Sir John Soane’s Museum, London, by Tim Knox, photographs by Derry Moore
Sir John Soane’s Museum is very nearly a folly — a mad grotto in the midst of Georgian London. It is clearly the monument of someone both eccentric and egocentric. What saves it from being Hearst Castle, Liberace’s palace or Michael Jackson’s Neverland, is that its creator was a great architect — the Bank of England was his masterpiece.
In the early 1790s Soane and his rich wife bought No. 12 Lincoln’s Inn Fields. The house was rebuilt to Soane’s designs, and they moved there in 1794. This book, with its fine, atmospheric photographs by Derry Moore and the deftly informative text by the museum’s director, Tim Knox, leads us on a delightful tour of the building which Soane left to the nation. It is so vivid that you could almost spare yourself the trouble of going there; but then you would miss the surprise and revelation that I first enjoyed as a child — when an attendant folds out the hinged panels (‘planes’ they are called, I learn from the book) bearing paintings by Hogarth.
Nature abhors a vacuum, and so did Soane. Virtually every square inch of the walls is covered with the fruits of his ‘collectomania’. Knox writes: ‘A mummified cat arrived in 1803 (another joined it in 1829), and Mrs Soane bought two watercolours from J. M. W Turner … in 1804.’ That sentence epitomises the blend of the sublime and the ridiculous in the place. Architectural fragments are everywhere, forming a sort of 3-D crazy-paving wallpaper. The great prize of the collections was the alabaster sarcophagus of the Egyptian King Seti I (c. 1279 BC), acquired in 1824 from the scholar-huckster Giovanni Belzoni. And there are exhibits to the greater glory of Sir John Soane — a commanding portrait by Lawrence and a marble bust by Chantrey, which Soane modestly had set above Flaxman’s statuettes of Michelangelo and Raphael, to assert the superiority of architecture to sculpture and painting.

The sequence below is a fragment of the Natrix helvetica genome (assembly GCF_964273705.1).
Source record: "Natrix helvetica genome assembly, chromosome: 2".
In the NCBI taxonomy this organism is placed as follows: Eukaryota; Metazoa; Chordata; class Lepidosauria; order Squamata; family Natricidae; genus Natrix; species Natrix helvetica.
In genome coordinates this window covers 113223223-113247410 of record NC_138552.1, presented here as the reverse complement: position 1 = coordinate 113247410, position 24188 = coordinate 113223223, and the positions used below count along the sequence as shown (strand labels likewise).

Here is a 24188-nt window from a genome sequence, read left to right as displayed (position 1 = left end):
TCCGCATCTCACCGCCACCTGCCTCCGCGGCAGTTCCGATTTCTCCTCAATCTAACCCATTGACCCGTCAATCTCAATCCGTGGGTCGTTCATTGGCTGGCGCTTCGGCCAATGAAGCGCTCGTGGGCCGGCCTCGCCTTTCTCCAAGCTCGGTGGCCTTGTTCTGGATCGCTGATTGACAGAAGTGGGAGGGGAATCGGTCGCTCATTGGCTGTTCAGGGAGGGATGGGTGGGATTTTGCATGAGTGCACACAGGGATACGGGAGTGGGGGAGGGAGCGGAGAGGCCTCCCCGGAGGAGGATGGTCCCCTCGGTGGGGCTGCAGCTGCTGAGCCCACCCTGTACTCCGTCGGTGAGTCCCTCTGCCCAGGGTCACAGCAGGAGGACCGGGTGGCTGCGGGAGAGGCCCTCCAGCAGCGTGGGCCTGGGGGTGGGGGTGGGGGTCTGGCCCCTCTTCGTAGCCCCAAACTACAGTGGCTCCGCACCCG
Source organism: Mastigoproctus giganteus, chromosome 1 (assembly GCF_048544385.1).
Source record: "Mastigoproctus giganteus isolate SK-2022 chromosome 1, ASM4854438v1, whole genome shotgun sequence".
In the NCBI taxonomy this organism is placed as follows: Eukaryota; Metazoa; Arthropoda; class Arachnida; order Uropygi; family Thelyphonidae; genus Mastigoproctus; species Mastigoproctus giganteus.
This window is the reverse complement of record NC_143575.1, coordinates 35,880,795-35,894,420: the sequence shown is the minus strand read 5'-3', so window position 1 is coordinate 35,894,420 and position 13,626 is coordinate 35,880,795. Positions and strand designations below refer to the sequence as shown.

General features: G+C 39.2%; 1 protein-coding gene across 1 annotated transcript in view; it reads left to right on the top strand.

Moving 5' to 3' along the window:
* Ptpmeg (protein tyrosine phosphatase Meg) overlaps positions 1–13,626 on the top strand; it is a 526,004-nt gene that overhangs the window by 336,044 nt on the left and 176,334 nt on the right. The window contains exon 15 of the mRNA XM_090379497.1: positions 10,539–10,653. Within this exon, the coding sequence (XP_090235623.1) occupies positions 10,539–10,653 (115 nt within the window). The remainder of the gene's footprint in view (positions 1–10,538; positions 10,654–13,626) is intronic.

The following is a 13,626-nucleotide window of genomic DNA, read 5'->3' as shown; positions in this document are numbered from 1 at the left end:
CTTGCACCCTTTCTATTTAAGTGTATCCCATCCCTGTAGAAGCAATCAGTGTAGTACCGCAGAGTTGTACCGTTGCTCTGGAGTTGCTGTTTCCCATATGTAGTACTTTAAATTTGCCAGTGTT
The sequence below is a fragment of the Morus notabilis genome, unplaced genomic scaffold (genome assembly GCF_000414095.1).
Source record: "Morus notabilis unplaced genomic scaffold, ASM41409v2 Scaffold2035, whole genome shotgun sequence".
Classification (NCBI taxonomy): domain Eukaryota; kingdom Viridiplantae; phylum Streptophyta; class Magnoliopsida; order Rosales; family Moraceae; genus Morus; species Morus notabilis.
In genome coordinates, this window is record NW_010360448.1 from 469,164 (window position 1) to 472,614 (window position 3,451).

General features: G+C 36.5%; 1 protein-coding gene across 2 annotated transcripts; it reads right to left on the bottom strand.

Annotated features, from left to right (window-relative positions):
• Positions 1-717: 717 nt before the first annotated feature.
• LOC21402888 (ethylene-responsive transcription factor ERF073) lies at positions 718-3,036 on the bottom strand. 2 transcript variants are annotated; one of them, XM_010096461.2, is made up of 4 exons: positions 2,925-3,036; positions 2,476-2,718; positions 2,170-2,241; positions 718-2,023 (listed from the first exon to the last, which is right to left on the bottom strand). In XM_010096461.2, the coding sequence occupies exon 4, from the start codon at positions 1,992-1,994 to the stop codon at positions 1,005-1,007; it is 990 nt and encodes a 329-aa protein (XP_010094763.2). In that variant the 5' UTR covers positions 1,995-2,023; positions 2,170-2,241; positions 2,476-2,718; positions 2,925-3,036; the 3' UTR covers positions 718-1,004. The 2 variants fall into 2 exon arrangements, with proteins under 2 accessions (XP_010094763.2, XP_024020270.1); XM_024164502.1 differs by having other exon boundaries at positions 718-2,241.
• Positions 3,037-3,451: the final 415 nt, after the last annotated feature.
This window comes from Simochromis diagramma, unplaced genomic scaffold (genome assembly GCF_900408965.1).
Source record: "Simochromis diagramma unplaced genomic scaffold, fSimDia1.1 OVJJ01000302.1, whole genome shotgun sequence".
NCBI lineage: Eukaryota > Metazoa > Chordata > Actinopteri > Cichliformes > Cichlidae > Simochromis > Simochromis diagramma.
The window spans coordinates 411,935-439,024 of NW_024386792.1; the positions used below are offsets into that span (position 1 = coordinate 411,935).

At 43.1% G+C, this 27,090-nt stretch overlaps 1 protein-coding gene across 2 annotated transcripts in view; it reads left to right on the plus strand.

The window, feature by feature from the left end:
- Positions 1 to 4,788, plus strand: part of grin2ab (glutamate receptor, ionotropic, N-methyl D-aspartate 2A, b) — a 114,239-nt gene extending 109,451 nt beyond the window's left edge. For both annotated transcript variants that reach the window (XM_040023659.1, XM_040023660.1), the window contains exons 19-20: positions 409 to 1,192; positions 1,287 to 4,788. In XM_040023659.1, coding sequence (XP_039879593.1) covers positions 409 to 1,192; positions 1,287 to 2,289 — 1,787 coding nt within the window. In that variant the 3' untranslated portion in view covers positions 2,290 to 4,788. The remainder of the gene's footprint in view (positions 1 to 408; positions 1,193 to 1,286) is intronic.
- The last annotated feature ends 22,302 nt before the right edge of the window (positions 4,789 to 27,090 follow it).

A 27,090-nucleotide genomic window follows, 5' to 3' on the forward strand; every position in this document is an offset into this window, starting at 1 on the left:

What was Soane like as a man? You might get the impression, from this book, that he was conceited, cantankerous, capricious and cruel. He refused to help his son George when the latter was imprisoned for debt and fraud in 1815. In revenge, on his release George attacked his father in two anonymous articles in The Champion magazine. ‘He has reared this mausoleum for the enshrinement of his body,’ he wrote of the house in Lincoln’s Inn Fields; of the library there he sneered: ‘The possessor … must stand in the midst of these hoarded volumes like a eunuch in a seraglio; the envious guardian of that which he cannot enjoy’. John Soane’s wife described the articles as her ‘death blow’, and indeed she died in 1815. Soane, in deep mourning, showed his manic side by framing the Champion articles and displaying them prominently in his house, inscribed ‘Death Blows’.
It is a pity that Tim Knox does not mention the diaries of the history painter Benjamin Robert Haydon, who like Soane junior, fell into hideous debt — he committed suicide in 1846. The diaries show Soane in a quite different light, as kindly and humane. In June 1815 Haydon writes:
Last November Soane said, ‘You owe me 15£. Suppose I make it fifty!’ Really the benevolence I have met with, I believe unexampled, as well as the malevolence.
In 1835, when the architects of England decided to present Soane with a gold medal, Haydon was too poor to subscribe to it, and wrote to Soane to tell him so. ‘He enclosed me directly a cheque for £10 … he ought not to have done so, and I ought not to have accepted it.’
In 1831, six years before Soane died, Haydon wrote an epitaph on him.
John Soane lies here, as good a Man as Earth
did ever tread,
But he had a waspish temper which embittered
on his bed,
Though with Riches & with Talents, God had
He fretted so at every thing, that his happiness
He lent his money with good will to all his
Friends who hinted,
And then felt worried like a fool their wishes
he had stinted.
He fretted when he had money, he fretted
when he’d none,
He fretted day & night, so he lies beneath this
Knox may be forgiven for omitting those lines, when we recall the epitaph that the painter’s eldest son, the archivist Frank Scott Haydon (who also committed suicide) wrote for him:
Here lies B. R. Haydon, as all men must,
It is hard to say whether his portraits or his
poetry were wust.